Asynchronous Java made easier
Java Other
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Critical path computation and filtering for tracevis

README.md

ParSeq

ParSeq is a framework that makes it easier to write asynchronous code in Java.

Some of the key benefits of ParSeq include:

Our Wiki includes an introductory example, a User's Guide, javadoc, and more.

See CHANGELOG for list of changes.

Introductory Example

In this example we show how to fetch several pages in parallel and how to combine them once they've all been retrieved.

You can find source code here: IntroductoryExample.

First we can retrieve a single page using an asynchronous HTTP client as follows:

    final Task<Response> google = HttpClient.get("http://www.google.com").task();
    engine.run(google);
    google.await();
    System.out.println("Google Page: " + google.get().getResponseBody());

This will print:

Google Page: <!doctype html><html>...

In this code snippet we don't really get any benefit from ParSeq. Essentially we create a task that can be run asynchronously, but then we block for completion using google.await(). In this case, the code is more complicated than issuing a simple synchronous call. We can improve this by making it asynchronous:

    final Task<String> google = HttpClient.get("http://www.google.com").task()
        .map(response -> response.getResponseBody())
        .andThen(body -> System.out.println("Google Page: " + body));

    engine.run(google);

We used map method to transform Response into the String and andThen method to print out result. Now, let's expand the example so that we can fetch a few more pages in parallel. First, let's create a helper method that creates a task responsible for fetching page body given a URL.

    private Task<String> fetchBody(String url) {
      return HttpClient.get(url).task()
        .map("getBody", response -> response.getResponseBody());
    }

Next, we will compose tasks to run in parallel using Task.par.

    final Task<String> google = fetchBody("http://www.google.com");
    final Task<String> yahoo = fetchBody("http://www.yahoo.com");
    final Task<String> bing = fetchBody("http://www.bing.com");

    final Task<String> plan = Task.par(google, yahoo, bing)
        .map((g, y, b) -> "Google Page: " + g +" \n" +
                          "Yahoo Page: " + y + "\n" +
                          "Bing Page: " + b + "\n")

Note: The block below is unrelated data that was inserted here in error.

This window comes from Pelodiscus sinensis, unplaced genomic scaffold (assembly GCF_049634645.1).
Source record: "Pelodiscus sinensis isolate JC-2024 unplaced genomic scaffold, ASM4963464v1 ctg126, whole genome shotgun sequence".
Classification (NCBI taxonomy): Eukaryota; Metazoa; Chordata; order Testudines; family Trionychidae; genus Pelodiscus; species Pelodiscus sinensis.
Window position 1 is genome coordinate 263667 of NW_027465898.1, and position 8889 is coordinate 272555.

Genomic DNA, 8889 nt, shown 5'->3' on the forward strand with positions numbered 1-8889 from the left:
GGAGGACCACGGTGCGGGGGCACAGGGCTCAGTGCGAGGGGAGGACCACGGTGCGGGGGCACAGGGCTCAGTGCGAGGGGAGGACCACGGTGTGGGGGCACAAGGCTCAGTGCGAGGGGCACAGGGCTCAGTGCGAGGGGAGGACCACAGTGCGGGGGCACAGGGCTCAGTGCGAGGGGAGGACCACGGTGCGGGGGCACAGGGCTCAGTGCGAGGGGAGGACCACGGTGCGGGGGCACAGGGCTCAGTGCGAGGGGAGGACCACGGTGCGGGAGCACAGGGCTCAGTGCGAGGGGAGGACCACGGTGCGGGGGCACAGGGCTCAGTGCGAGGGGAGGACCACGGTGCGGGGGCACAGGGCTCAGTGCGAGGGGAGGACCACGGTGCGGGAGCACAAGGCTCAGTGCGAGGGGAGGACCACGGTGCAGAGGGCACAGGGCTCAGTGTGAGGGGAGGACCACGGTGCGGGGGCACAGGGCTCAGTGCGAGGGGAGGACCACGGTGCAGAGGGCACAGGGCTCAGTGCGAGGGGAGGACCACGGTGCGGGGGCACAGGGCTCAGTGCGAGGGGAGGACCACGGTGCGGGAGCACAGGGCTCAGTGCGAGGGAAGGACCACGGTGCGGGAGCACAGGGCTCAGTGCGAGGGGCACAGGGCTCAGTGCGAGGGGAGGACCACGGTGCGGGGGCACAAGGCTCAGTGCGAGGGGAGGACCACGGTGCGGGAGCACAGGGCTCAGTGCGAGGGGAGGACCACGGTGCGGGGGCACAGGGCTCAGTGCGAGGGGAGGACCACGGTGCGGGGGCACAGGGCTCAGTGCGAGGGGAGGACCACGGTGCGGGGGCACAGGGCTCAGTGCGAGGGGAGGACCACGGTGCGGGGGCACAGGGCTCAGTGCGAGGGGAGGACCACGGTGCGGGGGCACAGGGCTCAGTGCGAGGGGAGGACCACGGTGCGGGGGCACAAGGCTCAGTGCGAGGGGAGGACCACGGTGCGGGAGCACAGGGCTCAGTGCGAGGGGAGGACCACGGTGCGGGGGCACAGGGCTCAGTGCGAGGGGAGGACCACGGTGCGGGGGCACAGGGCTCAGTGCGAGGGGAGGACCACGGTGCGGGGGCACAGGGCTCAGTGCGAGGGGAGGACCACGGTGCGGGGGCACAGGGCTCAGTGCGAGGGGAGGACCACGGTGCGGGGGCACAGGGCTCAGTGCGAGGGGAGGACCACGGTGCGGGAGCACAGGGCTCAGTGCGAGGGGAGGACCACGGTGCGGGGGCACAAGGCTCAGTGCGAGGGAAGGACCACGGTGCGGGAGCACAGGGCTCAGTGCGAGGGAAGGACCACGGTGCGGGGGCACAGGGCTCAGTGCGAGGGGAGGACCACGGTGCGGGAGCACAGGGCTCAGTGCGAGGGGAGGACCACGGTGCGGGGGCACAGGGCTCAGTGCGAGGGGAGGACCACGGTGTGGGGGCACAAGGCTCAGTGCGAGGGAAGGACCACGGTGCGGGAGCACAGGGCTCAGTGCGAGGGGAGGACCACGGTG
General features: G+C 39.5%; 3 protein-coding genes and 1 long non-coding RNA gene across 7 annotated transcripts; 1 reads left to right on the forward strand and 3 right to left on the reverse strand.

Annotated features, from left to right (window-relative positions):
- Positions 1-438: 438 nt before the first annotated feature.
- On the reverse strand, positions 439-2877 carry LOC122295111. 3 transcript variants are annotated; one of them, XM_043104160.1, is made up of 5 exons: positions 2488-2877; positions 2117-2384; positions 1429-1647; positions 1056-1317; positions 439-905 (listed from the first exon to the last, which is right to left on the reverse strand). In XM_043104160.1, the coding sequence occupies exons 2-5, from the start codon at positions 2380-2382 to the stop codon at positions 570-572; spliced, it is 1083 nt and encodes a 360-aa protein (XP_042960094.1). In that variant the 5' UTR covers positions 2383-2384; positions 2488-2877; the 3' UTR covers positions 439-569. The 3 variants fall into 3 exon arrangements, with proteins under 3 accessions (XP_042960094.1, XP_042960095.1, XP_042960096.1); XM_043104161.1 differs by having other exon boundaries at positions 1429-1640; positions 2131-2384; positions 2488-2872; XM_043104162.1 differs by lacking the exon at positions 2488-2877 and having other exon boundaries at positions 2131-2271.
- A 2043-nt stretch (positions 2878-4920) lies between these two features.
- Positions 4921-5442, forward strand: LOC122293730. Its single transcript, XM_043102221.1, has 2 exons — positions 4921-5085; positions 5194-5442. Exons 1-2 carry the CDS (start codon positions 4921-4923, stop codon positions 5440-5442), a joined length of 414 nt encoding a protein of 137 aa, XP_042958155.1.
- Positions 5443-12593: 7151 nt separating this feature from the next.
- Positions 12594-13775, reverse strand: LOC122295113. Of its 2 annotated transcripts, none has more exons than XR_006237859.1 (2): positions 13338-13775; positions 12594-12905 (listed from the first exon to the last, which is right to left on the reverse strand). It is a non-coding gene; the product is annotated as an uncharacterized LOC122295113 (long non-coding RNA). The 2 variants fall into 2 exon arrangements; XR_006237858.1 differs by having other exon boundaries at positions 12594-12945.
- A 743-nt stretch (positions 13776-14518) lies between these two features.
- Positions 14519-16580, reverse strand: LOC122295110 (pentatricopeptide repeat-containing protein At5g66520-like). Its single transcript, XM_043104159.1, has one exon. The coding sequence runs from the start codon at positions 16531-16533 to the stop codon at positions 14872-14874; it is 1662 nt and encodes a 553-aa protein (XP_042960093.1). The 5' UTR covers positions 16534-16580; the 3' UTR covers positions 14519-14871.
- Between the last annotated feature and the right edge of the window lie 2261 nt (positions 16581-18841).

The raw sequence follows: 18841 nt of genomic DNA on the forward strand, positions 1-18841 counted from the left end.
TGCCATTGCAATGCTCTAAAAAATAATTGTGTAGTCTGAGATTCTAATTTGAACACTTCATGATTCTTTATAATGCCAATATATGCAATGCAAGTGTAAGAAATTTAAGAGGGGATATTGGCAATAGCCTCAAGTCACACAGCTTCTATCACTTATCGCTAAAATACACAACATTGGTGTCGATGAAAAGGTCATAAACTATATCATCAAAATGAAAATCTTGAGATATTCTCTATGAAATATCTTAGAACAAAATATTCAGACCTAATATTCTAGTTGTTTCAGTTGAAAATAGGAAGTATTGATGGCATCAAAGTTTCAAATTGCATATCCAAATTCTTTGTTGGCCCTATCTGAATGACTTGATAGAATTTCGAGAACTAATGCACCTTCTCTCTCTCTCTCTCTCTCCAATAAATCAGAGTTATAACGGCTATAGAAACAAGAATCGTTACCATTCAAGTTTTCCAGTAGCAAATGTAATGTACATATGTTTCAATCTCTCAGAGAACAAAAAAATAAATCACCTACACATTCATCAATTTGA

.andThen(System.out::println);

    engine.run(plan);

This example is fully asynchronous. The home pages for Google, Yahoo, and Bing are all fetched in parallel while the original thread has returned to the calling code. We used Tasks.par to tell the engine to parallelize these HTTP requests. Once all of the responses have been retrieved they are transformed into a String that is finally printed out.

We can do various transforms on the data we retrieved. Here's a very simple transform that sums the length of the 3 pages that were fetched:

    final Task<Integer> sumLengths =
        Task.par(google.map("length", s -> s.length()),
                 yahoo.map("length", s -> s.length()),
                 bing.map("length", s -> s.length()))
             .map("sum", (g, y, b) -> g + y + b);

The sumLengths task can be given to an engine for execution and its result value will be set to the sum of the length of the 3 fetched pages.

Notice that we added descriptions to tasks. e.g. map("sum", (g, y, b) -> g + y + b). Using ParSeq's [[trace visualization tools|Tracing]] we can visualize execution of the plan. Waterfall graph shows tasks execution in time (notice how all GET requests are executed in parallel):

sum-lengths-waterfall-example.png

Graphviz diagram best describes relationships between tasks:

sum-lengths-graphviz-example.png

For more in-depth description of ParSeq please visit User's Guide.

For many more examples, please see the parseq-examples contrib project in the source code.

Build Status

Build Status

License

ParSeq is licensed under the terms of the Apache License, Version 2.0.